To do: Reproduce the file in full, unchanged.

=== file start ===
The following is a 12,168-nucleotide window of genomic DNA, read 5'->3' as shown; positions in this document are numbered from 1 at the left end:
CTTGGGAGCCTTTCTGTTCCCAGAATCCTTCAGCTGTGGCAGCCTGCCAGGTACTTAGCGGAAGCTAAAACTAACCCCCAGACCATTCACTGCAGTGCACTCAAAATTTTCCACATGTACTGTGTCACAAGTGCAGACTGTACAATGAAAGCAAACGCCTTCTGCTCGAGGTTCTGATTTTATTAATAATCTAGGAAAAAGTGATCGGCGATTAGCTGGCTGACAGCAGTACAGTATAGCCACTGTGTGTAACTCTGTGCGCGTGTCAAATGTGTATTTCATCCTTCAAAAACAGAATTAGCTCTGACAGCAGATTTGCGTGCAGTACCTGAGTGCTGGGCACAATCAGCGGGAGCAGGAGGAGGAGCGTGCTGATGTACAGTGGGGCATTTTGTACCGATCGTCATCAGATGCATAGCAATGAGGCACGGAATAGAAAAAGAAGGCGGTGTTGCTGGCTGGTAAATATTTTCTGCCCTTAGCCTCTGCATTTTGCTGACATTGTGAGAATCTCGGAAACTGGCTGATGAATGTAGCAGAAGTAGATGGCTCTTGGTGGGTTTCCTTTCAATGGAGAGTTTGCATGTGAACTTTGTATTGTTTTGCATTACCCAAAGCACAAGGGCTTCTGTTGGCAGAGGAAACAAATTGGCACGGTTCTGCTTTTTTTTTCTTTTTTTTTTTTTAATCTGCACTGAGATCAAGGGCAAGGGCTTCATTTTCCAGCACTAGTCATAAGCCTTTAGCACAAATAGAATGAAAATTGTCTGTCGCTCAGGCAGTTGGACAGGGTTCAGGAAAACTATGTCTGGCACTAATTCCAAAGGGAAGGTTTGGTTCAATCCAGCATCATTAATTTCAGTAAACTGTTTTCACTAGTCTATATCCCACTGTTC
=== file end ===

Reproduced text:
The following is a 12,168-nucleotide window of genomic DNA, read 5'->3' as shown; positions in this document are numbered from 1 at the left end:
CTTGGGAGCCTTTCTGTTCCCAGAATCCTTCAGCTGTGGCAGCCTGCCAGGTACTTAGCGGAAGCTAAAACTAACCCCCAGACCATTCACTGCAGTGCACTCAAAATTTTCCACATGTACTGTGTCACAAGTGCAGACTGTACAATGAAAGCAAACGCCTTCTGCTCGAGGTTCTGATTTTATTAATAATCTAGGAAAAAGTGATCGGCGATTAGCTGGCTGACAGCAGTACAGTATAGCCACTGTGTGTAACTCTGTGCGCGTGTCAAATGTGTATTTCATCCTTCAAAAACAGAATTAGCTCTGACAGCAGATTTGCGTGCAGTACCTGAGTGCTGGGCACAATCAGCGGGAGCAGGAGGAGGAGCGTGCTGATGTACAGTGGGGCATTTTGTACCGATCGTCATCAGATGCATAGCAATGAGGCACGGAATAGAAAAAGAAGGCGGTGTTGCTGGCTGGTAAATATTTTCTGCCCTTAGCCTCTGCATTTTGCTGACATTGTGAGAATCTCGGAAACTGGCTGATGAATGTAGCAGAAGTAGATGGCTCTTGGTGGGTTTCCTTTCAATGGAGAGTTTGCATGTGAACTTTGTATTGTTTTGCATTACCCAAAGCACAAGGGCTTCTGTTGGCAGAGGAAACAAATTGGCACGGTTCTGCTTTTTTTTTCTTTTTTTTTTTTTAATCTGCACTGAGATCAAGGGCAAGGGCTTCATTTTCCAGCACTAGTCATAAGCCTTTAGCACAAATAGAATGAAAATTGTCTGTCGCTCAGGCAGTTGGACAGGGTTCAGGAAAACTATGTCTGGCACTAATTCCAAAGGGAAGGTTTGGTTCAATCCAGCATCATTAATTTCAGTAAACTGTTTTCACTAGTCTATATCCCACTGTTC